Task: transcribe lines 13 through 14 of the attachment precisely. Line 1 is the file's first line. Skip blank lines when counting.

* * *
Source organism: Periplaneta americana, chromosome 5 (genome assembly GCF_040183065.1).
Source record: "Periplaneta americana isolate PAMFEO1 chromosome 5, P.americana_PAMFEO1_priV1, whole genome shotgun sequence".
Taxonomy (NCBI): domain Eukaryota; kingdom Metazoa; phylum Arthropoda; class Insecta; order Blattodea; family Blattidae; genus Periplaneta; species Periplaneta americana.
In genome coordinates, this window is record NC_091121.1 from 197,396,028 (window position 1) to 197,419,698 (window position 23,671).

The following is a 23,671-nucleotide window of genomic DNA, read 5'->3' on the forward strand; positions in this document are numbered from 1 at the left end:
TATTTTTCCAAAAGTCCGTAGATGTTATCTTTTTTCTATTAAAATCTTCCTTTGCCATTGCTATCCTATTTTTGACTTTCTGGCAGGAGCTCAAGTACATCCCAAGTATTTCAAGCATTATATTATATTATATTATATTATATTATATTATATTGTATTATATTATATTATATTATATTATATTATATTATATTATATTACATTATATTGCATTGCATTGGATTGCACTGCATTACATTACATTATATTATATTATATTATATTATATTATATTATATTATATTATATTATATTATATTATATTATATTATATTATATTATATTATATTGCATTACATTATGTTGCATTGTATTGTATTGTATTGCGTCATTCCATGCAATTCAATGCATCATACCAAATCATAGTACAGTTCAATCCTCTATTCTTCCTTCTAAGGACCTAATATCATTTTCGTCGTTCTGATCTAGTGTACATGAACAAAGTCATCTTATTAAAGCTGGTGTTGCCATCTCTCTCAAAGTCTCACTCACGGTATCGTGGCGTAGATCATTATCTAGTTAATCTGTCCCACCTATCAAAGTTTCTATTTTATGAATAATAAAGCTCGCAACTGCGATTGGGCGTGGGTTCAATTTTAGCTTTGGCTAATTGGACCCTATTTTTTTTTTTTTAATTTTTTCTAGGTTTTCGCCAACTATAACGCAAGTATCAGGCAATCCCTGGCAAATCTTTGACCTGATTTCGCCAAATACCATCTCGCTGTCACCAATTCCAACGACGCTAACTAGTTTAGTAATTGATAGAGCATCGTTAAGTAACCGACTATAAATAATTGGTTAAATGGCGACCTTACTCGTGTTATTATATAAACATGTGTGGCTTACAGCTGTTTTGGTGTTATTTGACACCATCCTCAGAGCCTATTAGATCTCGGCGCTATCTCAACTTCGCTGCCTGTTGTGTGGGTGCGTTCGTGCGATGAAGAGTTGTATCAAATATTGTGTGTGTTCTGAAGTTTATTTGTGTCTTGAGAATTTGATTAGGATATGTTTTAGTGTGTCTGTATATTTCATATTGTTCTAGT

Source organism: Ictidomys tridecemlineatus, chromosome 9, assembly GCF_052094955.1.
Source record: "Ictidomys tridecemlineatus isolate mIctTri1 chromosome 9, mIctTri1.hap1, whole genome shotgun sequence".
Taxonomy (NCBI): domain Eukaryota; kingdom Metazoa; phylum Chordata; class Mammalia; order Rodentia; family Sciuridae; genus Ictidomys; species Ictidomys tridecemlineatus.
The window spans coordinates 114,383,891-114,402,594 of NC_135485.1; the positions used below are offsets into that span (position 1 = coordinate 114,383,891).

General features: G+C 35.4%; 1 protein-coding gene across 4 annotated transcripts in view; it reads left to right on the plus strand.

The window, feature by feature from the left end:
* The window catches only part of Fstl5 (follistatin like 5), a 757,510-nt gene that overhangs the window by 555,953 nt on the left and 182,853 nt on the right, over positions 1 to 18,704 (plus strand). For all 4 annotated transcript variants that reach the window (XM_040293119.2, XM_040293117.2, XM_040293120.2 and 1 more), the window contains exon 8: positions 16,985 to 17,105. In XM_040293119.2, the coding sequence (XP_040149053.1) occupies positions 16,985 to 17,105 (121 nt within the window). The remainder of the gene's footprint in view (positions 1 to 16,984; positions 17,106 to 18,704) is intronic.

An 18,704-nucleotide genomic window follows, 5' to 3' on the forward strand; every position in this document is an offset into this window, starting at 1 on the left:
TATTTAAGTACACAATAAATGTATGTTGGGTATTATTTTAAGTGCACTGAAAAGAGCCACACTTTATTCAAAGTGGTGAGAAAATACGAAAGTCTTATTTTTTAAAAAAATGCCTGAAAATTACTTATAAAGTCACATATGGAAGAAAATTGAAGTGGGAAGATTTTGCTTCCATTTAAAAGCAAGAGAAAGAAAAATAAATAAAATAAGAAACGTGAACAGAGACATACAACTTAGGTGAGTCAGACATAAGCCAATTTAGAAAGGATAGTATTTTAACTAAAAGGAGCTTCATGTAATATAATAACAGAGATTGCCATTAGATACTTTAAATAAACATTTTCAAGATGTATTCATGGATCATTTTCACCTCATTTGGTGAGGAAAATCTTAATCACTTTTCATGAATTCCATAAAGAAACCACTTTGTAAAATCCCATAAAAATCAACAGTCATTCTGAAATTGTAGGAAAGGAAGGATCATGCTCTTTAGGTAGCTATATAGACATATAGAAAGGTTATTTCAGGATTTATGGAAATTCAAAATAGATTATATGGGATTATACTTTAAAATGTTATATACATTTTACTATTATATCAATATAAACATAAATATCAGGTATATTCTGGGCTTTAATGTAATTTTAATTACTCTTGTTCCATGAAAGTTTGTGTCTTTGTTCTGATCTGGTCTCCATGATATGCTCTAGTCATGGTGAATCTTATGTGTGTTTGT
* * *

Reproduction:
* The window catches only part of Fstl5 (follistatin like 5), a 757,510-nt gene that overhangs the window by 555,953 nt on the left and 182,853 nt on the right, over positions 1 to 18,704 (plus strand). For all 4 annotated transcript variants that reach the window (XM_040293119.2, XM_040293117.2, XM_040293120.2 and 1 more), the window contains exon 8: positions 16,985 to 17,105. In XM_040293119.2, the coding sequence (XP_040149053.1) occupies positions 16,985 to 17,105 (121 nt within the window). The remainder of the gene's footprint in view (positions 1 to 16,984; positions 17,106 to 18,704) is intronic.

An 18,704-nucleotide genomic window follows, 5' to 3' on the forward strand; every position in this document is an offset into this window, starting at 1 on the left: